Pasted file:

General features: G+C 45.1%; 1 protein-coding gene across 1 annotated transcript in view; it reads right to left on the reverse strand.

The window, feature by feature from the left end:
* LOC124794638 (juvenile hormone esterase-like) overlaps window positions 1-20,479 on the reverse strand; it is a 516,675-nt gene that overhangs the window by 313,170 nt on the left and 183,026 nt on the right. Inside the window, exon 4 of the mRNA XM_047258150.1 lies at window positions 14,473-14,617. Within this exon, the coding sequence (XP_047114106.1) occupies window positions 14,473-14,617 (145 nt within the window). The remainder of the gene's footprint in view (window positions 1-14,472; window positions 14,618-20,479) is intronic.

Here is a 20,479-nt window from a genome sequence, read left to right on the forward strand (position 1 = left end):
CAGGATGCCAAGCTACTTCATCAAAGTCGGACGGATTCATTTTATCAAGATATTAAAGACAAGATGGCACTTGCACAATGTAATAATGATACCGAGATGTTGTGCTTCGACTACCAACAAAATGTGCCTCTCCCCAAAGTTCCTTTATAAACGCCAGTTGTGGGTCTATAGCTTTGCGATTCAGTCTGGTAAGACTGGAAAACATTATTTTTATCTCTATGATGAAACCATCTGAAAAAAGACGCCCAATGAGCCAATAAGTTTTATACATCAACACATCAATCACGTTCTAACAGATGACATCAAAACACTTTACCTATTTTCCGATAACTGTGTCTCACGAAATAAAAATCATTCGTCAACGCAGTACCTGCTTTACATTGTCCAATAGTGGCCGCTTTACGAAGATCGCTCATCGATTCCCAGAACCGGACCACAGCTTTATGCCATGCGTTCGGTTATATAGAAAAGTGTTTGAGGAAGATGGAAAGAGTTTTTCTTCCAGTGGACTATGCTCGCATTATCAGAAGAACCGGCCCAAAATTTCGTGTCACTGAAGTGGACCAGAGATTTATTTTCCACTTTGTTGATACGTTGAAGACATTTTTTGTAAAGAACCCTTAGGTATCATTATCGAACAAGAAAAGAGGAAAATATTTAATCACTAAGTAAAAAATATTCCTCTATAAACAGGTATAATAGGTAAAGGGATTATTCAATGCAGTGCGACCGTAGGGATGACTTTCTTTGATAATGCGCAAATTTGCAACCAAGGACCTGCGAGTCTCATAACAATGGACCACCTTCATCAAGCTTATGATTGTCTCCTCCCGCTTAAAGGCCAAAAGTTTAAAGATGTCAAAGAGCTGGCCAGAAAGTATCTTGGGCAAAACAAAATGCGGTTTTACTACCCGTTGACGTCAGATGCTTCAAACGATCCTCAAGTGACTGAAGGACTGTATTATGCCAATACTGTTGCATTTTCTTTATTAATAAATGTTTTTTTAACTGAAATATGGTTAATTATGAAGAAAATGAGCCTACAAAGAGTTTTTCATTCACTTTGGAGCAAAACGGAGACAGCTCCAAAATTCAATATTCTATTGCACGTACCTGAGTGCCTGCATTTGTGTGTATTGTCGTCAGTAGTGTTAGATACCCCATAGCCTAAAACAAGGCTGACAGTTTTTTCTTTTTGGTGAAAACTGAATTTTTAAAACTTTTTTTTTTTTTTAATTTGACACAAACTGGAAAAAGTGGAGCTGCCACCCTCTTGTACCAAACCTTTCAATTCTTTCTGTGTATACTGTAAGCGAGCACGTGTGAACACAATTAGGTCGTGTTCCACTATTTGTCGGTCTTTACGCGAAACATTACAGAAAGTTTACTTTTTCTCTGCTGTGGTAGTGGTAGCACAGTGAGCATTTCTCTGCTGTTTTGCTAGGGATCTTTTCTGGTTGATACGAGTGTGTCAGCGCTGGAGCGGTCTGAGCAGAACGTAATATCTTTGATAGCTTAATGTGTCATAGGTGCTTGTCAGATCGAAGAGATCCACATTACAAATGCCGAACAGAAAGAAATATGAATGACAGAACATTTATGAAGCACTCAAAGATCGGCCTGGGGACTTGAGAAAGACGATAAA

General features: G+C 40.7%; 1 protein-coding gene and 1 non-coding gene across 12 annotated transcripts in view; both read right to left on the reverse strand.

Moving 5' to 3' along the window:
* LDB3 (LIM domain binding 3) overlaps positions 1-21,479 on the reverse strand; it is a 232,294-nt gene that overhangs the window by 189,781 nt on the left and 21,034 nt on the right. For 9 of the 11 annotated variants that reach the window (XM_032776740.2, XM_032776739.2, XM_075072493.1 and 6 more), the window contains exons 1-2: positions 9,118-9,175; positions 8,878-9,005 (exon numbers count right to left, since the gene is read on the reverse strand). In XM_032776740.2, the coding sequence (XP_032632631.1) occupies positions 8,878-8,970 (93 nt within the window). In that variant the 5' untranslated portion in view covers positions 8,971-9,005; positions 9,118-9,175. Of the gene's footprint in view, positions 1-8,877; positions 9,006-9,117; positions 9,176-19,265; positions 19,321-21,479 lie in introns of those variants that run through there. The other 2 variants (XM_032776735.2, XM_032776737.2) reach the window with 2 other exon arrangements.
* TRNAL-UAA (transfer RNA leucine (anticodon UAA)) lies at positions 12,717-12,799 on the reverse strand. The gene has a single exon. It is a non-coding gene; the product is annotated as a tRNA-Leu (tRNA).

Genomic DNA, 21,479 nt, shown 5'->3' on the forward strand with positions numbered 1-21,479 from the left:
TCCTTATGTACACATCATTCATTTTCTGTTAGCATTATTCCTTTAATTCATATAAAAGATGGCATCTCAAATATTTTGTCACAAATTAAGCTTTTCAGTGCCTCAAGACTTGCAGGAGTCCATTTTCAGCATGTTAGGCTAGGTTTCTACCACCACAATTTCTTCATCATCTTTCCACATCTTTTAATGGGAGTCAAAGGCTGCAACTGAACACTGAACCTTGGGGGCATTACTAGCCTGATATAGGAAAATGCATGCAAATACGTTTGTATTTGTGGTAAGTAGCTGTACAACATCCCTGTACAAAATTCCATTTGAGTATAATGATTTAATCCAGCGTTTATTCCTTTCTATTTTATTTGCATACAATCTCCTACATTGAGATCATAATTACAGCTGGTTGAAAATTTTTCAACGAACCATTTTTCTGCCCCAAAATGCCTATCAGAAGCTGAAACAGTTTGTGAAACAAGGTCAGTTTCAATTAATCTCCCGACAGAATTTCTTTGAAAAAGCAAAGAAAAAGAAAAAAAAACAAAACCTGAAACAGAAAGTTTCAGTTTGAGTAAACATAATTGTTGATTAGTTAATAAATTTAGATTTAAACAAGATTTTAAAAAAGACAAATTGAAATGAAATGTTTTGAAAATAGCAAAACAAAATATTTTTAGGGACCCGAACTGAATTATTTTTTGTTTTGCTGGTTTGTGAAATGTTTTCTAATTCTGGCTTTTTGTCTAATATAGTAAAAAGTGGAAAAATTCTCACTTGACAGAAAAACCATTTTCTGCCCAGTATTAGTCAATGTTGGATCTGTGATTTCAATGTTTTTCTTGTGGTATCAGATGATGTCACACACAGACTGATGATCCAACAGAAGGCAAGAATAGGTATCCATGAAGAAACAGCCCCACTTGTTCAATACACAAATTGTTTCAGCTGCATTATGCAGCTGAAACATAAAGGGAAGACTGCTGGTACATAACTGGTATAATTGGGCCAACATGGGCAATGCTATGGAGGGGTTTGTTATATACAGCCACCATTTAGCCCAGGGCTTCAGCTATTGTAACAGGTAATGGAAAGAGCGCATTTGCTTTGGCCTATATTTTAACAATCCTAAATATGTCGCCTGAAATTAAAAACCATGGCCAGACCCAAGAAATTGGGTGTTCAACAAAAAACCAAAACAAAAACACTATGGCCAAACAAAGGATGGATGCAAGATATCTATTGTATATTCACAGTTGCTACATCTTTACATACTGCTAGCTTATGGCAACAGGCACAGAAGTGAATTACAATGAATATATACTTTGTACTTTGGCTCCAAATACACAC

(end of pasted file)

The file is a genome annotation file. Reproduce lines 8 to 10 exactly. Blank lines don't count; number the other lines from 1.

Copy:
* LDB3 (LIM domain binding 3) overlaps positions 1-21,479 on the reverse strand; it is a 232,294-nt gene that overhangs the window by 189,781 nt on the left and 21,034 nt on the right. For 9 of the 11 annotated variants that reach the window (XM_032776740.2, XM_032776739.2, XM_075072493.1 and 6 more), the window contains exons 1-2: positions 9,118-9,175; positions 8,878-9,005 (exon numbers count right to left, since the gene is read on the reverse strand). In XM_032776740.2, the coding sequence (XP_032632631.1) occupies positions 8,878-8,970 (93 nt within the window). In that variant the 5' untranslated portion in view covers positions 8,971-9,005; positions 9,118-9,175. Of the gene's footprint in view, positions 1-8,877; positions 9,006-9,117; positions 9,176-19,265; positions 19,321-21,479 lie in introns of those variants that run through there. The other 2 variants (XM_032776735.2, XM_032776737.2) reach the window with 2 other exon arrangements.
* TRNAL-UAA (transfer RNA leucine (anticodon UAA)) lies at positions 12,717-12,799 on the reverse strand. The gene has a single exon. It is a non-coding gene; the product is annotated as a tRNA-Leu (tRNA).

Genomic DNA, 21,479 nt, shown 5'->3' on the forward strand with positions numbered 1-21,479 from the left: